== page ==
The New Testament Letter to the Hebrews opens with a series of quotations from the Hebrew Bible in support of the proposition that the Son of God is superior to the angels. The series ends with a quotation from Psalm 102, which appears to suggest that the world was created by the Son:
10 “You, Lord, laid the foundation of the earth in the beginning,
and the heavens are the work of your hands;
11 they will perish, but you remain;
they will all wear out like a garment,
12 like a robe you will roll them up,
like a garment they will be changed.
But you are the same,
and your years will have no end.” (ESV)
However, Hebrews appears to give this Psalm a different meaning to that which it had in its original context. This is not unusual of course. The New Testament writers often took texts from the Hebrew Bible and reinterpreted them in new contexts. We need to be cautious about taking the ‘new’ meaning attached to the words by the New Testament writers and reading it back into the earlier text, as though that was the intended meaning of the original author.
With that caveat I would like to look at the way Hebrews quotes Psalm 102. Understanding the Chiasm in Hebrews 1 might help to understand the purpose in quoting Psalm 102. I think the structure of the argument provides a clue as to what the writer meant. He quotes seven texts from the Hebrew Bible (mostly Psalms) about the superiority of the Son to the angels, and presents them in a chiastic structure (chiasm is common throughout Hebrews). The chiasm follows the pattern A, B, C, D, C1, B1, A1:
A. To which of the angels did God ever say “You are my Son; today I have become your Father”. Psalm 2:7
B. “I will be his Father, and he will be my Son” 2 Sam 7:14
C. “Let all God’s angels worship him.” Psalm 97:7 (“worship him, all you אלהים elohim” [or possibly Deut 32:43 LXX and DSS])
D. “He makes his angels winds, his servants flames of fire.” Psalm 104:4
C1. “Your throne, O God, will last for ever and ever, and righteousness will be the scepter of your kingdom. You have loved righteousness and hated wickedness; therefore God, your God, has set you above your companions by anointing you with the oil of joy.” Psalm 45:6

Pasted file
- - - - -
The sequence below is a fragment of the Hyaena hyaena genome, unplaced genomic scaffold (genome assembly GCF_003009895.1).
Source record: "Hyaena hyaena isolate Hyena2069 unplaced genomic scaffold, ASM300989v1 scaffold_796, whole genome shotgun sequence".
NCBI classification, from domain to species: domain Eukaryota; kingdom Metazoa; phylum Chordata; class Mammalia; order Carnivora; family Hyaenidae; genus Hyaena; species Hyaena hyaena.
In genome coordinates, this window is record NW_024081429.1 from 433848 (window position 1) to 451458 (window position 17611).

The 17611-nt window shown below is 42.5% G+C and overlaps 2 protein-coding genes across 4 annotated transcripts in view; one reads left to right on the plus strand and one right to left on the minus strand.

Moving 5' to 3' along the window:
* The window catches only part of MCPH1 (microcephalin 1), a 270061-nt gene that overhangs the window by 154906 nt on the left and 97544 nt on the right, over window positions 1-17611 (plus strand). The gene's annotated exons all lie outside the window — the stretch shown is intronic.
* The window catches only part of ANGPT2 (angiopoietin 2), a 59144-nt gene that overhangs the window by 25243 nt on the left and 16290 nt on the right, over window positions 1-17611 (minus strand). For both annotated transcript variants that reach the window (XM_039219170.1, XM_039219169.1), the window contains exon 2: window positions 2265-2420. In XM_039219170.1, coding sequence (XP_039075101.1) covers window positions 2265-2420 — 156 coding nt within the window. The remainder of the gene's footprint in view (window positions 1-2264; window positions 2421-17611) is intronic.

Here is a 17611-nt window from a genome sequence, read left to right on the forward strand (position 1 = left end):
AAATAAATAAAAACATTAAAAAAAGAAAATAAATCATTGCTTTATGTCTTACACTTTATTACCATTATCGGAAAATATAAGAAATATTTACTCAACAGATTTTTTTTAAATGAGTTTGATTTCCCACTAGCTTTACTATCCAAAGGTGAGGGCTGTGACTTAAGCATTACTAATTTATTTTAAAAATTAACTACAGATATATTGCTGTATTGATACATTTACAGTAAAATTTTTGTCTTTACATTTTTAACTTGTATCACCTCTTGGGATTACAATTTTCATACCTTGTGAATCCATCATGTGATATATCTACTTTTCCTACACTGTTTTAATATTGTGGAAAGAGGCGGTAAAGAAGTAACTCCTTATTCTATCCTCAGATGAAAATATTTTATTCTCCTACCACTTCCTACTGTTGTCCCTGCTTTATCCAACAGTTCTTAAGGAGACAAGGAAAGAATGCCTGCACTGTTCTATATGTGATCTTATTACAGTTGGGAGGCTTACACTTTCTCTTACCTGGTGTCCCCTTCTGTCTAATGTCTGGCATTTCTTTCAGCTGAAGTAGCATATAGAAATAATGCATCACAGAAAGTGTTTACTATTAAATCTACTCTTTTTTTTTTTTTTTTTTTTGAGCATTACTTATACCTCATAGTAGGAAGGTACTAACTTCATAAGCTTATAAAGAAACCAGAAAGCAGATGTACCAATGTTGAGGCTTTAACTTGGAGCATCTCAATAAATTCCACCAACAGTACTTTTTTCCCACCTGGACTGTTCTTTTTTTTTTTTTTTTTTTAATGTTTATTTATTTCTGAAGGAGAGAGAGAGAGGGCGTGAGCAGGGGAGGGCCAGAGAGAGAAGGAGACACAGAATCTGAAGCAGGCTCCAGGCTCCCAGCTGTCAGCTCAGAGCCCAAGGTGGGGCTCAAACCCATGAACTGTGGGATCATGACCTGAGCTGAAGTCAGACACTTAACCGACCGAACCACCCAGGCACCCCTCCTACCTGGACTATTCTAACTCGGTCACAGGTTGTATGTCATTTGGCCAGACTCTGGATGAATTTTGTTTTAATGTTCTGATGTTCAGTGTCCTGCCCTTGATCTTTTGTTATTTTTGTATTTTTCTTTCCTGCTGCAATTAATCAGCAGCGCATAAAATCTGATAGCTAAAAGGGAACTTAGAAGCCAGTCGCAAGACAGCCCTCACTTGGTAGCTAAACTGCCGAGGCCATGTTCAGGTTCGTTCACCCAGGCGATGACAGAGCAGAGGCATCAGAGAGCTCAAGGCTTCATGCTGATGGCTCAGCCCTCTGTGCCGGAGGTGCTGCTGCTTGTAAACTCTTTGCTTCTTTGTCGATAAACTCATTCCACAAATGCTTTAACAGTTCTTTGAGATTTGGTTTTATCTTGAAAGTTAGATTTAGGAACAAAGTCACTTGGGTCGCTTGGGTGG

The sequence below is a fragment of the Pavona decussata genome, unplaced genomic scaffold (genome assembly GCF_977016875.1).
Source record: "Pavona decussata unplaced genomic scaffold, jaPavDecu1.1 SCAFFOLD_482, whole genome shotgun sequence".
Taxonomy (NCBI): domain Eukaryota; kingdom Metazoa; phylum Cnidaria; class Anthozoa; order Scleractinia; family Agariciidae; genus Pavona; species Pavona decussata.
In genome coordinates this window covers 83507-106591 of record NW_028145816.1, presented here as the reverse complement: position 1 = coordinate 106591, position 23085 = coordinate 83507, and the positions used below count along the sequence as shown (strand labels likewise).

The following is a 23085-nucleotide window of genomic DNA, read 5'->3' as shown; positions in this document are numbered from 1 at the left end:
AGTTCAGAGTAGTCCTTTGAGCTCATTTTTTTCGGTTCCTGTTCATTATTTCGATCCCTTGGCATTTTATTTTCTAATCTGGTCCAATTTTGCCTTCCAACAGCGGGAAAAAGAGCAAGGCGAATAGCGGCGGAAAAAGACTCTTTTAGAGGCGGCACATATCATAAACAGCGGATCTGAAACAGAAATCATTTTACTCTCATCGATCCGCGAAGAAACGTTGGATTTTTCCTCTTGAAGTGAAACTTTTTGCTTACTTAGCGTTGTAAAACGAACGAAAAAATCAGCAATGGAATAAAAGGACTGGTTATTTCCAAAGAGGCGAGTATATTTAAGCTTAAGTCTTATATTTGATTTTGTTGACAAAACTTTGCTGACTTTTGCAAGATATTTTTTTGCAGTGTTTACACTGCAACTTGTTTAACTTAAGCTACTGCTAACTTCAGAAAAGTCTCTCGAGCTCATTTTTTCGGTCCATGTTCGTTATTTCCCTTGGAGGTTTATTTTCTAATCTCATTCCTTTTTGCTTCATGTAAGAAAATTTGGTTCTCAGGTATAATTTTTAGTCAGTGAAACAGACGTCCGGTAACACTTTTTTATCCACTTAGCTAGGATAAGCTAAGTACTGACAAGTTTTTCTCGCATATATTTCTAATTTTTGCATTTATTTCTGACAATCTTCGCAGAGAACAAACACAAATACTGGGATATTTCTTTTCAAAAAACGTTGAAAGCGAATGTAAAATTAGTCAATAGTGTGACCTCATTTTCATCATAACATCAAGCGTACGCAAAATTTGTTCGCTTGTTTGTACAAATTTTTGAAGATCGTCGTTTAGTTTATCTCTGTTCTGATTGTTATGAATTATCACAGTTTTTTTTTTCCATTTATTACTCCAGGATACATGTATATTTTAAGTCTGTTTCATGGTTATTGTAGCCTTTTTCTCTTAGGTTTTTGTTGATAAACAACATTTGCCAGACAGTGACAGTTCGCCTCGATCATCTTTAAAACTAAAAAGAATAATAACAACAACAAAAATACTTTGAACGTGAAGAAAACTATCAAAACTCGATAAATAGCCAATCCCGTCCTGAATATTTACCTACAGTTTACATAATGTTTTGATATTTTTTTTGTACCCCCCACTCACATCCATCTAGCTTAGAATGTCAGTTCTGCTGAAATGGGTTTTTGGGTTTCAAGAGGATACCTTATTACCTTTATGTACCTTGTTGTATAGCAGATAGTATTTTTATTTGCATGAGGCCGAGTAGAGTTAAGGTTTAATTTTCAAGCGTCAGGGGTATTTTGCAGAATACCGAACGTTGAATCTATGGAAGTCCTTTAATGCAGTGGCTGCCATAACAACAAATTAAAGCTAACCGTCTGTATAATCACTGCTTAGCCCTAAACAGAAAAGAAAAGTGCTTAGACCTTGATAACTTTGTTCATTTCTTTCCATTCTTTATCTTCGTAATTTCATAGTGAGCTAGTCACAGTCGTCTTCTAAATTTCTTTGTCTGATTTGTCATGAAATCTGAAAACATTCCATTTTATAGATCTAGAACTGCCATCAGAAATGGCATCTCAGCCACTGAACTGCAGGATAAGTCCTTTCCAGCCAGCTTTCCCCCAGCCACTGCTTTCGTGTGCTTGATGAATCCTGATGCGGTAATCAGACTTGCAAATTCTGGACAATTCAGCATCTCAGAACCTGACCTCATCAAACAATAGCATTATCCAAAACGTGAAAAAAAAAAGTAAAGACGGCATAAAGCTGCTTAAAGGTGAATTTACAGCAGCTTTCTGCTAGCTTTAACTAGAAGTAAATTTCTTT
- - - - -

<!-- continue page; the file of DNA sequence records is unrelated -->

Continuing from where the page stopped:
B1. “In the beginning, O Lord, you laid the foundations of the earth,
and the heavens are the work of your hands.
They will perish, but you remain;
they will all wear out like a garment.
You will roll them up like a robe;
like a garment they will be changed.
But you remain the same,
and your years will never end.” Psalm 102:25-27
A1. To which of the angels did God ever say “Sit at my right hand until I make your enemies a footstool for your feet”. Psalm 110:1
The first clue to this being chiastic is in the recurrence of the words “to which of the angels did God ever say” in introducing the first and last of the seven texts, forming an inclusio. D is the central or climactic text and is consequently the only one to receive a commentary at the end (v. 14).
The other thing we should notice is that these quotations are mostly from Messianic Psalms. Psalm 2 (“You are my Son; today I have become your Father”) is actually about the enthronement of the King/Messiah in Zion, not his birth. It is followed by a reference to the promise to David about the Messiah-King who will sit on his throne (“I will be his father and he will be my son.”) Psalm 45 is also about the King-Messiah (“Your throne, O God, will last for ever and ever …) as is Psalm 110 (“Sit at my right hand until I make your enemies a footstool for your feet”). Psalm 97 is also arguably Messianic (e.g. the reference to the “lord [אדון adon a term referring to a human leader as distinct from אדוני adonai which is a term reserved for God] of all the earth” [v.4] whom the angels are called to worship).
There is a clear pattern here in the use of Messianic texts about the King enthroned in his glory. The exception is the central text about the angels (“He makes his angels winds, his servants flames of fire” OR “He makes winds his messengers, flames of fire his servants”). As the commentary in verse 14 shows, this text is placed in the centre of the chiasm to highlight the inferiority of the angels to the Son and their subordinate position.
So where does Psalm 102 fit in with this structure? It is another Messianic Psalm (e.g. Ps 102:16 says “For the LORD will rebuild Zion and appear in his glory”; verse 18 says “Let this be written for a future generation, that a people not yet created may praise the LORD”; the Psalm up to verse 22 is speaking of the restoration of Zion and the Messianic Age) and in my view the mention of the heavens and earth has to be metaphorical within that context. That is consistent with the metaphorical use of these terms in similar texts (especially in Isaiah).
In Heb 2:5 he goes on to say that he has been speaking (in chapter 1) about the age to come. I think the quote from Psalm 102 is best understood in that context as a reference to the Lord Messiah King in the age to come.